lords, morality

Assisted Dying – my view

Today the Lords debates this very difficult moral question. There are over 125 speakers limited to 4 minutes each. Rather than take up more of my peers’ time it seems more efficient to blog my views. One day maybe this approach will be embraced and such expression could be appended to the Hansard record.

This issue has generated a lot of correspondence – more than I have had for some time. Much is hand written, normally personal and very thoughtful. Opinion is evenly divided, although emailers seem more against and hand writers more for Charlie Falconer.

I am not religious. I note that Christian opinion is now split and I will say no more on the faith based arguments than to say that it seems we are happy to “play God” in preserving life, we “play God” when we put animals out of their misery, and in my irreligious state I don’t see the logic which says assisted dying is any different.

I am also not a medical professional. This bill would ask a lot of them and I hear the difficult ethical arguments. Much as with abortion we should not require any doctors to make these difficult decisions to assist suicide, it should be something they are ethically comfortable with.

Given what I am not I must therefore start with what I believe, based on my own experience.

As I was growing up my father had cancer on a number of occasions. Over thirty years before he died he was given a 50:50 chance of survival, and the same ten years later. His desire to live through that sickness, I suspect largely for his family, combined with the NHS to keep him going for many years. I am therefore cautious about how we define terminal illness.

I have been deeply moved by those who also were given a few months, were very depressed, but are now still alive and enjoying a quality of life. With this bill some of those people may have felt too much of a burden and been helped to die.

I also remember well my grandmother’s acute pain when she died and how grateful she seemed for her doctor being generous with the medication at the end. I strongly believe that this empathy is what most of us would want for ourselves in a similar position. That is why I support this bill, but I also know that this sympathetic use of potentially lethal pain relief is a treacherous place for doctors.

My own experience has therefore informed my thinking on Assisted Dying. This is a profoundly difficult issue where the balance between safeguarding the vulnerable and safeguarding the needs of the individual in tragic circumstances need to be weighed up very carefully.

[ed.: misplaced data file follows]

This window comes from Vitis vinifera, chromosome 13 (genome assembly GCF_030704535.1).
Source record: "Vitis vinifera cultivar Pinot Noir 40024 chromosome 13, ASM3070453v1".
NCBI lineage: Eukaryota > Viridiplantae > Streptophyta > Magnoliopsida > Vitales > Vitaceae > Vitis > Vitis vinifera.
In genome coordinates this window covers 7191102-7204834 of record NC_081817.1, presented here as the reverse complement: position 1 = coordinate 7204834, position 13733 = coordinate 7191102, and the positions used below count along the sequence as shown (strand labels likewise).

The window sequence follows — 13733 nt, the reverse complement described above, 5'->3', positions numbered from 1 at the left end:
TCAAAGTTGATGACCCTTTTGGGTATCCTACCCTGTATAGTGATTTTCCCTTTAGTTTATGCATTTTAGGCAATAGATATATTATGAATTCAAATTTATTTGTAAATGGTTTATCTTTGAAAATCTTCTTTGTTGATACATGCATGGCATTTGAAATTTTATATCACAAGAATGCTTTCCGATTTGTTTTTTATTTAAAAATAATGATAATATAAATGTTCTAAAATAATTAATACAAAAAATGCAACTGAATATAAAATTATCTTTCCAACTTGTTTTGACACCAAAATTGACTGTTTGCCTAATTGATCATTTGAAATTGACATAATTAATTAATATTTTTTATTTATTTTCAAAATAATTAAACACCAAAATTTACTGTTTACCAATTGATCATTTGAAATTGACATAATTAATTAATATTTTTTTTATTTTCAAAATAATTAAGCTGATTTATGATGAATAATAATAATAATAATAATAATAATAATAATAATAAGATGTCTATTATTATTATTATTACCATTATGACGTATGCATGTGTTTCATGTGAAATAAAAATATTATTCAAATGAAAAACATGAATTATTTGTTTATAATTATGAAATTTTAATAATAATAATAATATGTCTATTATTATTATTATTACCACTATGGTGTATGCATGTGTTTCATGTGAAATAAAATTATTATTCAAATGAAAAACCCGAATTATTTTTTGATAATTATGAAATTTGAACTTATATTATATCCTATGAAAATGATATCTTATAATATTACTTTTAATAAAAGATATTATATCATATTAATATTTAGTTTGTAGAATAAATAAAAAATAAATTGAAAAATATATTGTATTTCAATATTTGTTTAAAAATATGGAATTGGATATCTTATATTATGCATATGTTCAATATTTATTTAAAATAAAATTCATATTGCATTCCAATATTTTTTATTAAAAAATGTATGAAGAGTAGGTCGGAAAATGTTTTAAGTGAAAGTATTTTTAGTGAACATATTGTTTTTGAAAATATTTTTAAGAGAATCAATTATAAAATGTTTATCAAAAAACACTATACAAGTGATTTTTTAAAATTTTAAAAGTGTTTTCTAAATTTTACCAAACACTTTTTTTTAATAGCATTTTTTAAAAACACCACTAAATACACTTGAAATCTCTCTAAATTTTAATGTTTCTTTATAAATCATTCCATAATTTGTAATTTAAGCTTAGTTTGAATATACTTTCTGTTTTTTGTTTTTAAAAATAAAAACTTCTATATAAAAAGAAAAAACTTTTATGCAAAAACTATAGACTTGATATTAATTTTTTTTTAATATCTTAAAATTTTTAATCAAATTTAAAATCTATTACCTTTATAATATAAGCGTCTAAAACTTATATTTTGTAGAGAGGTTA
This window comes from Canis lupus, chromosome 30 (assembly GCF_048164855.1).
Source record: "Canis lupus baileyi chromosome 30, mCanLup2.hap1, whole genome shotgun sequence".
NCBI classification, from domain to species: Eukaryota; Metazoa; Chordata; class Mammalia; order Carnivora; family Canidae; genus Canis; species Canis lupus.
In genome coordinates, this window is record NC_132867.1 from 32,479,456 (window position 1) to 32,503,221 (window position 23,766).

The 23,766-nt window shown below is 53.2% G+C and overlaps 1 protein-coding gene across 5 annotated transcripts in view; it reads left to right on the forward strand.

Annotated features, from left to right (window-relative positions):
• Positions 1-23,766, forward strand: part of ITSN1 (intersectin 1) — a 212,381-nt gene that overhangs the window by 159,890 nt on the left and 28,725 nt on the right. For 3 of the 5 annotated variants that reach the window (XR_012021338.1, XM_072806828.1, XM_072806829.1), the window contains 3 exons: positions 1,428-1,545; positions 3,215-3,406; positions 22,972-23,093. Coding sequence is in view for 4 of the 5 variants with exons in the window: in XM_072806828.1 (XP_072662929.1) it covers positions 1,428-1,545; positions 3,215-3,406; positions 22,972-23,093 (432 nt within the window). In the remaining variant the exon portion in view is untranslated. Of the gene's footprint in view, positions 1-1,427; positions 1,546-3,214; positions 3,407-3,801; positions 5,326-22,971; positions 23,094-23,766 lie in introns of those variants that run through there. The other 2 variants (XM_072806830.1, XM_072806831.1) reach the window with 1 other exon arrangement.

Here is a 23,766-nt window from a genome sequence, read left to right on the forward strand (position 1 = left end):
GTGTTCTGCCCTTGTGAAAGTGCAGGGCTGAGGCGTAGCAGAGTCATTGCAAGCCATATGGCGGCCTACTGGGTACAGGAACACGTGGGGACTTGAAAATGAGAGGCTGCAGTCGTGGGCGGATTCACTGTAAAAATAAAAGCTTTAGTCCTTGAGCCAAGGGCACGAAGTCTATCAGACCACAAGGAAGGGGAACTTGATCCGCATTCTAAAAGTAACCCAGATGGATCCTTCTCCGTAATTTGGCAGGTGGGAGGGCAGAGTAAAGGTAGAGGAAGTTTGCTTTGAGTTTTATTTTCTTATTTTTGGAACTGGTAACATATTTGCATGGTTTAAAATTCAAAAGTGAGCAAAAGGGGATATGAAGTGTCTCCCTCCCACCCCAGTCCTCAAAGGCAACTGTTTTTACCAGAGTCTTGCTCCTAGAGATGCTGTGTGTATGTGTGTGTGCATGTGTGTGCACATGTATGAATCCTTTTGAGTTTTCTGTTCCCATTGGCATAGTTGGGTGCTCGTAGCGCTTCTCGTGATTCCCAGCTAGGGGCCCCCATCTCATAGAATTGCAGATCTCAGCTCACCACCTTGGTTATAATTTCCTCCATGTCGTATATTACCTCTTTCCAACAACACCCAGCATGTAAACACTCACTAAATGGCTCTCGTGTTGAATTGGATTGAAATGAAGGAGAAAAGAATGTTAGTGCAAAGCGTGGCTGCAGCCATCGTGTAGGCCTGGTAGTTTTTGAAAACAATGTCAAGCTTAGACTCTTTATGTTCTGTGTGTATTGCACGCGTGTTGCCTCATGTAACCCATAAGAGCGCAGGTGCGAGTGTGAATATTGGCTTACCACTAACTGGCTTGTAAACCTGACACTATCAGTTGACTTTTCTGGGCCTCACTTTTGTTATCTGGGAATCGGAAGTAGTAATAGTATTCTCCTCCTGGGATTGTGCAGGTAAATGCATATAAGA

I support the bill at second reading. However I will also want to see close scrutiny as it is improved by the parliamentary process, to ensure we learn from international experience and get the best safeguards in place that we can.

Image from http://www.theguardian.com/society/joepublic/2010/jan/12/assisted-dying-doctors-terminally-ill

Data, digital, Politics, Security

Your Privacy at Risk – Your Security Enhanced?

This is the text of my speech today in the Lords on the controversial Data Retention & Investigatory Powers Bill

My Lords, I have to start—like the noble Lord, Lord Butler, who made such an excellent contribution—by saying that the Government’s handling of this Bill has been a disgrace. I cannot repeat any better why it is a disgrace, and it would be ridiculous of me to try to compete with the noble Lord’s analysis. To have given Parliament three days when they have had three months to consider their response is a disgrace. Although my ministerial experience, at just five years, is much more limited than that of the previous speaker, whom I equally respect, particularly his experience as Home Secretary, I know that when there was the threat of a case in the European Court, Ministers would receive a risk analysis. I find it difficult to believe that no one in the Home Office had a plan B. If they were to lose that case, the thinking was not going on within government as to how they were going to handle losing the case and the uncertainty with which they would then have to deal with the RIPA powers. So I am afraid that that is my starting point.

I would also strongly agree with my noble friend Lady Smith of Basildon and others when they say that there is a need for Parliament to be seen to address the very real public concerns over the balance of privacy and security and the desire for personalisation of digital services. Some of us use digital services very heavily and are only just becoming aware of how much our desire for all those personal services that come through on our phones and tablets generate metadata that are now the subject of this legislation. Given the need for Parliament to be seen to address and debate, and lead a debate in the wider public, on those concerns, it is an affront to see the legislation railroaded using the fast-track mechanism. The basis of my comments is to analyse whether some of that is justified.

Yesterday, as is my wont, I gave some friends and some of their family who are over from Canada a tour of the Palace of Westminster. Highlights of that tour are always things such as the Magna Carta; there is a copy in the Content Lobby, and we will enjoy celebrating its 800-year anniversary next year. Then there is the statue of Lord Falkland, where the sword was cut to allow a suffragette called Marjory Hume to be taken off to prison in 1909, and the plaque commemorating Nelson Mandela speaking in Westminster Hall. Best of all is the broom cupboard in the Crypt, where Emily Wilding Davison hid on the night of the 1911 census, and the phrase at the end that Tony Benn put there: